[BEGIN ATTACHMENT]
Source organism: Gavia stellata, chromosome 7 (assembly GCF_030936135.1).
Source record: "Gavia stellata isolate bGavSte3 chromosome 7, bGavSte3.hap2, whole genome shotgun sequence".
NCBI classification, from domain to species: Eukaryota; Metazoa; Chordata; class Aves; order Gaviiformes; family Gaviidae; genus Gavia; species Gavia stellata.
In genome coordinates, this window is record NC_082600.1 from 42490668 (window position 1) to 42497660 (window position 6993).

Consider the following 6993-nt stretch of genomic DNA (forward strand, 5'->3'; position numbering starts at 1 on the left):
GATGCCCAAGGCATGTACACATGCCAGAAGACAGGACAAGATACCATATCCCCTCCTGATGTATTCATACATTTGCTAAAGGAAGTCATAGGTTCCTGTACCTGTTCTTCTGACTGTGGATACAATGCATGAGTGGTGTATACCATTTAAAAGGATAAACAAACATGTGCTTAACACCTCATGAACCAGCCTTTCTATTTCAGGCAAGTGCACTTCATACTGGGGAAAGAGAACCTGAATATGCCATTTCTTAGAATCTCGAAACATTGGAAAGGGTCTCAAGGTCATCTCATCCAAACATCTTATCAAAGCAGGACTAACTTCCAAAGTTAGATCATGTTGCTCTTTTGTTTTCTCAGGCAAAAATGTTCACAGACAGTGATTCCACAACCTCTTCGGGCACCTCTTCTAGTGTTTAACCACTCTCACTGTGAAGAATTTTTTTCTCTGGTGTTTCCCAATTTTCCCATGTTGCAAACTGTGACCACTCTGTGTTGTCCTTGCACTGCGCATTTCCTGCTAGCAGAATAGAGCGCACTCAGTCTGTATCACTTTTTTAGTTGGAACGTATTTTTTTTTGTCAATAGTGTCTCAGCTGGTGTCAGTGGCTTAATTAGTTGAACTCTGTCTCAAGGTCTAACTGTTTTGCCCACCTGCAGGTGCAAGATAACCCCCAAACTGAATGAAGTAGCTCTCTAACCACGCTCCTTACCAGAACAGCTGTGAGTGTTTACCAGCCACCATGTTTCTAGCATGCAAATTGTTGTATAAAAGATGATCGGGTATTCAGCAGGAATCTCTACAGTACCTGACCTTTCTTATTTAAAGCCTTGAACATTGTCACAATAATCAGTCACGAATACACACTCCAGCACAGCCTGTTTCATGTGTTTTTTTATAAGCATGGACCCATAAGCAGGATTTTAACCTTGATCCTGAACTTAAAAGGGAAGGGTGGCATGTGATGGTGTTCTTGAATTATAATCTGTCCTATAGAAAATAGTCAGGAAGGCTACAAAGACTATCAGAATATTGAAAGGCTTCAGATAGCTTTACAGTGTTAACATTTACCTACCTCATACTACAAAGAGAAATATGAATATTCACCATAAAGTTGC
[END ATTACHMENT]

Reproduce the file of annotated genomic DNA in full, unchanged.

Source organism: Gavia stellata, chromosome 7 (assembly GCF_030936135.1).
Source record: "Gavia stellata isolate bGavSte3 chromosome 7, bGavSte3.hap2, whole genome shotgun sequence".
NCBI classification, from domain to species: Eukaryota; Metazoa; Chordata; class Aves; order Gaviiformes; family Gaviidae; genus Gavia; species Gavia stellata.
In genome coordinates, this window is record NC_082600.1 from 42490668 (window position 1) to 42497660 (window position 6993).

Consider the following 6993-nt stretch of genomic DNA (forward strand, 5'->3'; position numbering starts at 1 on the left):
GATGCCCAAGGCATGTACACATGCCAGAAGACAGGACAAGATACCATATCCCCTCCTGATGTATTCATACATTTGCTAAAGGAAGTCATAGGTTCCTGTACCTGTTCTTCTGACTGTGGATACAATGCATGAGTGGTGTATACCATTTAAAAGGATAAACAAACATGTGCTTAACACCTCATGAACCAGCCTTTCTATTTCAGGCAAGTGCACTTCATACTGGGGAAAGAGAACCTGAATATGCCATTTCTTAGAATCTCGAAACATTGGAAAGGGTCTCAAGGTCATCTCATCCAAACATCTTATCAAAGCAGGACTAACTTCCAAAGTTAGATCATGTTGCTCTTTTGTTTTCTCAGGCAAAAATGTTCACAGACAGTGATTCCACAACCTCTTCGGGCACCTCTTCTAGTGTTTAACCACTCTCACTGTGAAGAATTTTTTTCTCTGGTGTTTCCCAATTTTCCCATGTTGCAAACTGTGACCACTCTGTGTTGTCCTTGCACTGCGCATTTCCTGCTAGCAGAATAGAGCGCACTCAGTCTGTATCACTTTTTTAGTTGGAACGTATTTTTTTTTGTCAATAGTGTCTCAGCTGGTGTCAGTGGCTTAATTAGTTGAACTCTGTCTCAAGGTCTAACTGTTTTGCCCACCTGCAGGTGCAAGATAACCCCCAAACTGAATGAAGTAGCTCTCTAACCACGCTCCTTACCAGAACAGCTGTGAGTGTTTACCAGCCACCATGTTTCTAGCATGCAAATTGTTGTATAAAAGATGATCGGGTATTCAGCAGGAATCTCTACAGTACCTGACCTTTCTTATTTAAAGCCTTGAACATTGTCACAATAATCAGTCACGAATACACACTCCAGCACAGCCTGTTTCATGTGTTTTTTTATAAGCATGGACCCATAAGCAGGATTTTAACCTTGATCCTGAACTTAAAAGGGAAGGGTGGCATGTGATGGTGTTCTTGAATTATAATCTGTCCTATAGAAAATAGTCAGGAAGGCTACAAAGACTATCAGAATATTGAAAGGCTTCAGATAGCTTTACAGTGTTAACATTTACCTACCTCATACTACAAAGAGAAATATGAATATTCACCATAAAGTTGC